- Medicated shampoo: Bathing your dog in medicated shampoo can help remove some of the bacteria causing the symptoms, providing itch relief. This shampoo is typically antibacterial and antifungal to eliminate bacteria and prevent recurring infections.
- Medicated spray or ointment: Vets may prescribe medicated spray and ointment to reduce some of the side effects of pyoderma in dogs. If your dog has recurrent pyoderma infections, your vet may recommend using these products long-term to keep symptoms at bay.
How Should I Take Care Of My Dog After The Vet Visit?
Once your dog is diagnosed with pyoderma, your vet will formulate a treatment plan with antibiotics and other products to help you care for them at home. The length of treatment varies depending on the type of pyoderma and severity of the infection. For example, superficial pyoderma may be treated within just a few weeks, but deep pyoderma may require more intensive treatment for a longer period of time.2
Always follow your vet’s instructions to ensure your dog has the best chance of a successful treatment. Not following these directions can lead to a recurrence of pyoderma. Therefore, even if your dog looks better after a few days of treatment, you should continue treatment for as long as your vet says to. The symptoms can start to disappear within a few days, but the bacteria will still be on their skin until the treatment is over.1
You should also pay attention to grooming and use medicated shampoos as best you can. Even though some dogs might be resistant to baths, it’s important you cover their skin and fur in shampoo to limit the growth of the bacteria.
Pyoderma In Dogs: Frequently Asked Questions
Is pyoderma in dogs contagious?
Pyoderma in dogs can be contagious to humans, but it’s not likely. The pyoderma itself is not contagious, so as long as you know whether the underlying issue causing your dog’s pyoderma is transmittable, you can safely interact with your dog. You may still pet your dog and show them love when they have an infection. Additionally, dogs can’t catch pyoderma from each other because it’s typically a secondary issue from a primary underlying illness. Some of the underlying illnesses and infections can be contagious to other dogs, though. For example, dogs can catch fleas from one another, leading to pyoderma. However, the pyoderma itself is not contagious.
Will pyoderma go away on its own?
Pyoderma does not go away on its own. Since it’s caused by bacteria, the bacteria on your dog’s skin can continue to multiply if it's not eliminated. The only way to get rid of this bacteria is through antibiotics and other treatments, such as antibacterial topical medication. While pyoderma may look like a surface problem, it can be painful for your dog. Additionally, if it’s not treated, the bacteria can enter the bloodstream through lesions, causing potentially fatal health complications.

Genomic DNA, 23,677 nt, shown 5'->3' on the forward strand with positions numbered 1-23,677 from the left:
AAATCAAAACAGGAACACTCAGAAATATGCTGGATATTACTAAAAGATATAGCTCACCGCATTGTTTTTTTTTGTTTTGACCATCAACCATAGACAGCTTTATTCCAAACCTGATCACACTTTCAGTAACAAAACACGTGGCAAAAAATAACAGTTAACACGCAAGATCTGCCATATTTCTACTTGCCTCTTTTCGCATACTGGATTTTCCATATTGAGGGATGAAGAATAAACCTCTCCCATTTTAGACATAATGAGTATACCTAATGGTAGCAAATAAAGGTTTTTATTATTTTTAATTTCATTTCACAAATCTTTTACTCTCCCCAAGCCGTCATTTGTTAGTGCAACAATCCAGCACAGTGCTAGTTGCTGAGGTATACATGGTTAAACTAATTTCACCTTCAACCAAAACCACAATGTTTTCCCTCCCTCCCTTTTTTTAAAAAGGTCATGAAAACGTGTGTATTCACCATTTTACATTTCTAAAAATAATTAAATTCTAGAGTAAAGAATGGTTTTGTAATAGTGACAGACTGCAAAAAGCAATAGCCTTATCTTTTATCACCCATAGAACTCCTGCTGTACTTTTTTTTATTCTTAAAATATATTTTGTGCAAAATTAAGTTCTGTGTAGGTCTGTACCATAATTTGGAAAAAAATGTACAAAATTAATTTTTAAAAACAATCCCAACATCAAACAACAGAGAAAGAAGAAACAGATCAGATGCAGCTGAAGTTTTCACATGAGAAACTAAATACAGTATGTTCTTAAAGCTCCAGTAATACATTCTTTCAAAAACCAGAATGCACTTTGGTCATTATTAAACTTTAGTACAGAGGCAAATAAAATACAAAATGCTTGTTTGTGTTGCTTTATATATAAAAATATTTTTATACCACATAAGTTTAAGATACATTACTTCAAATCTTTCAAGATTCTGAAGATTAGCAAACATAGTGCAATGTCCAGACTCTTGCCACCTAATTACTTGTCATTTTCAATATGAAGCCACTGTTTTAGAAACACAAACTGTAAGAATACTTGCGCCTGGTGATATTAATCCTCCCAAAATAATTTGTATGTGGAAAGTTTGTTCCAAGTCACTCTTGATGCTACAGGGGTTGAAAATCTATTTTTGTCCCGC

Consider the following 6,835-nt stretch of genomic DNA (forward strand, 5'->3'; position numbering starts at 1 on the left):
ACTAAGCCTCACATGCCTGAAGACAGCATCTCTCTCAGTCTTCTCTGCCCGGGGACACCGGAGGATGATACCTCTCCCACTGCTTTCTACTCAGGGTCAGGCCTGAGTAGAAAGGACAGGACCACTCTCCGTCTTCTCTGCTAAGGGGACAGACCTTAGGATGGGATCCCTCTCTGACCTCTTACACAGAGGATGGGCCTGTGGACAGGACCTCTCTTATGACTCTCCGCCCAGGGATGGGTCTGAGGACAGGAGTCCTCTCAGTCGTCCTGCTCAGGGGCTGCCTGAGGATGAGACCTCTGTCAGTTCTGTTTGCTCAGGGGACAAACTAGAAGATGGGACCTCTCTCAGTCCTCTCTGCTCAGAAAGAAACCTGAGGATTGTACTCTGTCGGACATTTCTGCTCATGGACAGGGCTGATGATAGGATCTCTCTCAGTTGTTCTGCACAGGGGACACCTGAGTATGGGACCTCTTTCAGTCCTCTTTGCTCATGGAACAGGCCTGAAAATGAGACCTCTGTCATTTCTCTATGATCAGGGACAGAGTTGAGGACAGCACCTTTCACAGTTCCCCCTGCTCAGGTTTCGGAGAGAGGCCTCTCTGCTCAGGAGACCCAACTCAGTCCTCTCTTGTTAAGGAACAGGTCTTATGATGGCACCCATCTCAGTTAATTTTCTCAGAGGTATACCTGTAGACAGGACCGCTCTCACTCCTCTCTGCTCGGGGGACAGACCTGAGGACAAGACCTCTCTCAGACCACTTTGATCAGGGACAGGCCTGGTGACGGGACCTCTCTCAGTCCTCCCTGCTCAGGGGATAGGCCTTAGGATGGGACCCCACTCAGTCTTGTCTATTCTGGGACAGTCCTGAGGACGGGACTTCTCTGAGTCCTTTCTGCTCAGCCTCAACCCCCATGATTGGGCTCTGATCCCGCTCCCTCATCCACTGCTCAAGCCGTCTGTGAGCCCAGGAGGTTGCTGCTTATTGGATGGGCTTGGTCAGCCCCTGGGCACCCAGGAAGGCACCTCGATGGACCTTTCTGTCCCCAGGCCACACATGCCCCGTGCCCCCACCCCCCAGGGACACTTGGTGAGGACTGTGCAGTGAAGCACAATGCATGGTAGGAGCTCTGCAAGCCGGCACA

What does pyoderma look like on a dog?
Pyoderma looks like red, inflamed skin with pustules. These pustules look similar to acne on humans and are often raised and filled with pus. Your dog’s skin may also appear crusty and dry, or they may experience flaky skin with patchy hair loss.
Pyoderma is a painful condition for dogs that won’t go away without treatment. If you notice your dog has red, inflamed, itchy skin, take them to the vet as soon as possible, especially if their lumps are oozing blood and pus. Pyoderma is a serious skin infection that requires treatment as soon as possible. Since it may occur as a secondary infection due to a primary underlying illness, it may also help you catch serious illnesses before they worsen.
If you think your dog has pyoderma, consult a Dutch vet. We can help diagnose and treat pyoderma in dogs to reduce your dog’s symptoms and make them more comfortable. Try Dutch today.
Moriello, Karen A. “Pyoderma in Dogs - Dog Owners.” Merck Veterinary Manual, 18 Oct. 2022, https://www.merckvetmanual.com/dog-owners/skin-disorders-of-dogs/pyoderma-in-dogs.
“Pyoderma in Dogs.” PetMD, https://www.petmd.com/dog/conditions/skin/c_multi_pyoderma.